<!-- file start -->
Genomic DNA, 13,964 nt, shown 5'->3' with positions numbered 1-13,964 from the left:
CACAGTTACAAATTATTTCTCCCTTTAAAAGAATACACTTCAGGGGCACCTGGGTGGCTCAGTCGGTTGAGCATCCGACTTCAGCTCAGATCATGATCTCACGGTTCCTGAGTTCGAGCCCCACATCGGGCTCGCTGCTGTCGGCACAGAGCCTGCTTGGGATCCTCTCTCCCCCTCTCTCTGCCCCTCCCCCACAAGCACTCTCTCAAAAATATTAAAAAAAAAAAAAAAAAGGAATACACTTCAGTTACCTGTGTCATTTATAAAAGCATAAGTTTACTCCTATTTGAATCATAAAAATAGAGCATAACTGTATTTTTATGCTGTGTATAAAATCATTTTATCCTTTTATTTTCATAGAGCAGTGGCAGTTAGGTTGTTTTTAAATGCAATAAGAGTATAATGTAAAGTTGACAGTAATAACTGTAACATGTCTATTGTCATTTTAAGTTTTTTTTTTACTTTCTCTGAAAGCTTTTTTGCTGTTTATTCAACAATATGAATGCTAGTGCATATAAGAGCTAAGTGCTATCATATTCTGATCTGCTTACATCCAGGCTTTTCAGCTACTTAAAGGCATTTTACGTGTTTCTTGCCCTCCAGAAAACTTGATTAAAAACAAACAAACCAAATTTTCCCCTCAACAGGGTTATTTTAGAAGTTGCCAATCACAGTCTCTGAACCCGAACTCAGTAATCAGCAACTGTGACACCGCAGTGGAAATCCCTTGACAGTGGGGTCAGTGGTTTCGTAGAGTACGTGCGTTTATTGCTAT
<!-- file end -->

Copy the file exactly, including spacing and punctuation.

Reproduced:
Genomic DNA, 13,964 nt, shown 5'->3' with positions numbered 1-13,964 from the left:
CACAGTTACAAATTATTTCTCCCTTTAAAAGAATACACTTCAGGGGCACCTGGGTGGCTCAGTCGGTTGAGCATCCGACTTCAGCTCAGATCATGATCTCACGGTTCCTGAGTTCGAGCCCCACATCGGGCTCGCTGCTGTCGGCACAGAGCCTGCTTGGGATCCTCTCTCCCCCTCTCTCTGCCCCTCCCCCACAAGCACTCTCTCAAAAATATTAAAAAAAAAAAAAAAAAGGAATACACTTCAGTTACCTGTGTCATTTATAAAAGCATAAGTTTACTCCTATTTGAATCATAAAAATAGAGCATAACTGTATTTTTATGCTGTGTATAAAATCATTTTATCCTTTTATTTTCATAGAGCAGTGGCAGTTAGGTTGTTTTTAAATGCAATAAGAGTATAATGTAAAGTTGACAGTAATAACTGTAACATGTCTATTGTCATTTTAAGTTTTTTTTTTACTTTCTCTGAAAGCTTTTTTGCTGTTTATTCAACAATATGAATGCTAGTGCATATAAGAGCTAAGTGCTATCATATTCTGATCTGCTTACATCCAGGCTTTTCAGCTACTTAAAGGCATTTTACGTGTTTCTTGCCCTCCAGAAAACTTGATTAAAAACAAACAAACCAAATTTTCCCCTCAACAGGGTTATTTTAGAAGTTGCCAATCACAGTCTCTGAACCCGAACTCAGTAATCAGCAACTGTGACACCGCAGTGGAAATCCCTTGACAGTGGGGTCAGTGGTTTCGTAGAGTACGTGCGTTTATTGCTAT